Posted: Jul 11, 2013 9:12 PM by Angela Douglas - MTN News
Updated: Jul 11, 2013 9:13 PM
ASHLAND - Steven Fisher Sr. has come a long way since June of 2011 when two tumors were discovered in his left leg.
"I cried a little bit at first," Fisher admitted. "But I just told myself that I wasn't going to lay down and let it take me.
Fisher was diagnosed with Rhabdomyosarcoma, a cancerous tumor of the muscle attached to bone. That diagnosis didn't come quickly. It took roughly three months of testing to determine what they were up against.
"They couldn't just start treating me because they couldn't pin point it exactly," Fisher explained. "It was such a rare cancer."
In fact, only several hundred new cases of Rhabdomyosarcoma are reported in the U.S. each year.
"It was so huge for me to stay focused mentally, physically, spiritually, emotionally at that time because I couldn't really do anything," Fisher said.
For the next year, Fisher battled for his life and limb. He did so in a non-traditional way. He took his Native American heritage and combined with current day medicine.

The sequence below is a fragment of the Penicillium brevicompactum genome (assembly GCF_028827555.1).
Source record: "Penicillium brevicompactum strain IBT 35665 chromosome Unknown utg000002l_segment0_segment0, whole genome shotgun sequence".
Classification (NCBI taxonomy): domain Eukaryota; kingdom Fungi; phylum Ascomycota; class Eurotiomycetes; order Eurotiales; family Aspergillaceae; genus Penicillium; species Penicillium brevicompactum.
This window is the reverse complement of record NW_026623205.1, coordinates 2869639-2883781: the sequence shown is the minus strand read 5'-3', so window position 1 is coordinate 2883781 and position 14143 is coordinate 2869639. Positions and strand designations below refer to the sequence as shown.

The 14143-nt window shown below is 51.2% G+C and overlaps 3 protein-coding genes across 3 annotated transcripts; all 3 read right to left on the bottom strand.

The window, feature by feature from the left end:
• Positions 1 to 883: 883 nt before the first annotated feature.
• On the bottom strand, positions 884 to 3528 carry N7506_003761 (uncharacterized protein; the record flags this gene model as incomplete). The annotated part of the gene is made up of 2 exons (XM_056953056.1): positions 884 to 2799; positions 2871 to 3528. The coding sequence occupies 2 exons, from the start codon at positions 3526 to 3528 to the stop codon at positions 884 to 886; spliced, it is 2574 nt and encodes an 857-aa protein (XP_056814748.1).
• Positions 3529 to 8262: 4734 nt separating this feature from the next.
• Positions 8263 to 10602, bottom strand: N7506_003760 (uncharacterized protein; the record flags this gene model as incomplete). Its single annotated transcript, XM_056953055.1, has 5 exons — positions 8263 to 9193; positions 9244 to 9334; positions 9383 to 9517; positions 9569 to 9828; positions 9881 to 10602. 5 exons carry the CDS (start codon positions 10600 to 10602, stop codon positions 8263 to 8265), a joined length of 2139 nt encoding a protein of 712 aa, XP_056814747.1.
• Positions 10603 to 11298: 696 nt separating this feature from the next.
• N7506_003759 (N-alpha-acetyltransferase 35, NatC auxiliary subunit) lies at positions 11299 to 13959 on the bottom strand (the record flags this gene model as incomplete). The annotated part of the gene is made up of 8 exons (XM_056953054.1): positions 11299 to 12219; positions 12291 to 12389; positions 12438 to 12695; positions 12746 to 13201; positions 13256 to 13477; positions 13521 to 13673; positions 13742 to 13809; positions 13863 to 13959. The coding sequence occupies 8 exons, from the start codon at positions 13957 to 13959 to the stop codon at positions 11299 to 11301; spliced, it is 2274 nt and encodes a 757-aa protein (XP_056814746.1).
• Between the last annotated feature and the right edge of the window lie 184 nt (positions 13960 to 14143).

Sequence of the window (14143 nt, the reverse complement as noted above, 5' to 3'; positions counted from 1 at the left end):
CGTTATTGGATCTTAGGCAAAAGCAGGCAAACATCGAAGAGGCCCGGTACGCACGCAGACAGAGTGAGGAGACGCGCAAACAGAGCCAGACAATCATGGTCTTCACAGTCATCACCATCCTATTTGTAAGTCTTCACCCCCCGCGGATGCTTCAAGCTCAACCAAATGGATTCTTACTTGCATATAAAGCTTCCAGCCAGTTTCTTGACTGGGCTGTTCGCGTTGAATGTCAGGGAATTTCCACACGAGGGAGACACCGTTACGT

"Right from the get-go I just said, 'I'm not choosing one over the other. I'm just going to take both of them and look at them on an equal basis and mix them together,'" Fisher explained.
Fisher's Native American culture prepared him as he endured more than a dozen rounds of chemotherapy and 68 treatments of radiation.
"It's called a cloth ceremony," Fisher stated. "He wiped down all my family. My family got together all in one circle and they all prayed for me and then I went off to Billings and started doing the chemo."
That combination of modern day medicine from doctors, paired with the herbs and roots of his medicine man. Proved to be the perfect recipe for Fisher; he has now been cancer free for 13 months.
"Went from six weeks, to 90 days, now they're every six months," Fisher beamed. "It's a pretty good feeling that I don't have to go back into those places where I was having to go, like everyday."
It's an outcome Fisher and his family couldn't be more grateful for.
"We watched him go through all his treatments and was still able to get up and walk around," said Steven's mother, Geraldine. "He really took good care of himself and he fought it all the way."
Fisher hopes to inspire those currently battling cancer to never lose hope.
"Don't lay down and let the disease take you. Stand up and fight everyday for your life," Fisher urged. "Never give up."
Friday night at Billings West High, Steven Fisher will lead the Survivor Walk for the St. Vincent Healthcare team at the Yellowstone County Relay for Life event.